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It’s when faced with tragedy that we find out who we really are. Naomi and Lisa Diaz’s musicality rose from the ashes of loved ones.

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Ibeyi is a musical duo formed by twin sisters Lisa-Kaindé and Naomi Diaz. The pair sing in English, French, Spanish, and Yoruba (a language of West Africa spoken by their ancestors before they were enslaved in Cuba) to music which blends elements of jazz, soul, hip-hop, and electronica, along with traditional genres.

The name Ibeyi means “twins” in Yoruba. They were born in Paris in 1994, and raised in France and Cuba. Their Cuban father Anga Díaz played the cajón, a traditional Afro-Cuban percussion instrument, with internationally renowned group the Buena Vista Social Club. Their mother Maya Dagnino is a French-Venezuelan singer.

Naomi began playing the cajón at age 11, on the day of her father’s death. Lead singer Lisa studied music education at the Sorbonne, but dropped out after the pair signed a record contract at age 18. Released in 2015, their self-titled debut album was an international hit, reaching the top 200 in the United States and number 15 in their native France. The followup, Ash (2017), was named to year-end best-of album lists in numerous U.S. publications, including Pitchfork, Rolling Stone, and the Village Voice.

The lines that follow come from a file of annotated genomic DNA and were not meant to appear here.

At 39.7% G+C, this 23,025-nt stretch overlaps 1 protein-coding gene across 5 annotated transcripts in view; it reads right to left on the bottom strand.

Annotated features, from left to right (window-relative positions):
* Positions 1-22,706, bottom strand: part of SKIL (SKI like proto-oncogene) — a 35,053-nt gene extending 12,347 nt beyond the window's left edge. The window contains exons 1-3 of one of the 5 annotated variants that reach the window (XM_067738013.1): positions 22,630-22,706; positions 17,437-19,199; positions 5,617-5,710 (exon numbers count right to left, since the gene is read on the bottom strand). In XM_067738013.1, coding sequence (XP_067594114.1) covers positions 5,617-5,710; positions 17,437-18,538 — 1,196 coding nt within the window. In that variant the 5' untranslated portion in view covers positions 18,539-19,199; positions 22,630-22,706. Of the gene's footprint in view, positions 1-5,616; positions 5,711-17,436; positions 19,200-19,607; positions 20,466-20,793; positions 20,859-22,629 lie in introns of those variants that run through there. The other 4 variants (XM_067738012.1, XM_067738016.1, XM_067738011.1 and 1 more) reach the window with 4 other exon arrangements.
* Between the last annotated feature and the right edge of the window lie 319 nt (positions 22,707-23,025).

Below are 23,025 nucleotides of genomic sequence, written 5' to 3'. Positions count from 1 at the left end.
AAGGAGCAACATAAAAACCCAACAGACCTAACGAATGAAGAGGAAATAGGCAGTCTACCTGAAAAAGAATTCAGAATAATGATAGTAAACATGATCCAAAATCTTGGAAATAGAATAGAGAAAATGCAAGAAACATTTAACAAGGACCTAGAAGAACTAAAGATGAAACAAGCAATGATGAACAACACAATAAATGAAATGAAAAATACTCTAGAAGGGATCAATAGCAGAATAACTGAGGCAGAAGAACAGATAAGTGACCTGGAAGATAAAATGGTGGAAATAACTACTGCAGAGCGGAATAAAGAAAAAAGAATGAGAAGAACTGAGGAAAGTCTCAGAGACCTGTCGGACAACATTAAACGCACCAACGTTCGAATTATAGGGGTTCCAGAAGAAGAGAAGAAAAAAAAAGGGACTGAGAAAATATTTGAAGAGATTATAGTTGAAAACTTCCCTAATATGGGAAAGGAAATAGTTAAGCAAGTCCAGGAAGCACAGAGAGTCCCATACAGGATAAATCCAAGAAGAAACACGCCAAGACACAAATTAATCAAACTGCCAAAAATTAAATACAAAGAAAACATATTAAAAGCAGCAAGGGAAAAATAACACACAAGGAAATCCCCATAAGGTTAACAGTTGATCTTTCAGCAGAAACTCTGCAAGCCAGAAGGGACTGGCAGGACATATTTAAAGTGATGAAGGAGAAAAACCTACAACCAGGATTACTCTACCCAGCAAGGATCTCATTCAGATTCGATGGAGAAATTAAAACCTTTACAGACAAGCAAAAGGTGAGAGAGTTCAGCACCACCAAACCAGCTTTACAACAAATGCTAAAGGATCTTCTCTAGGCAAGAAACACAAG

French Cuban sisters, Naomi and Lisa-Kainde Diaz, are the twin forces behind Ibeyi, the band whose soulful, worldly sound has been captivating audiences since they first came to prominence in 2015.

 (clip from I Wanna Be Like You):

Look at you now

So wild and free

 (clip from River):

Come to you river

Wash my soul

I will come to your river, wash my soul

I will come to your river, wash my soul again

They sing in a combination of French, English, and Yoruba—a Nigerian language and culture brought to Cuba by the Spanish slave trade in the 1700s. Their self-titled first album was celebrated for its honesty, maturity, and musical sophistication. The songs were a form of mourning for the loss of their older sister, Yanira, and before that, their father, the beloved Cuban percussionist, Angá Diaz, of Buena Vista Social Club fame.

(clip from “Mama Says”):

The man is gone

And mama says

There is no life without him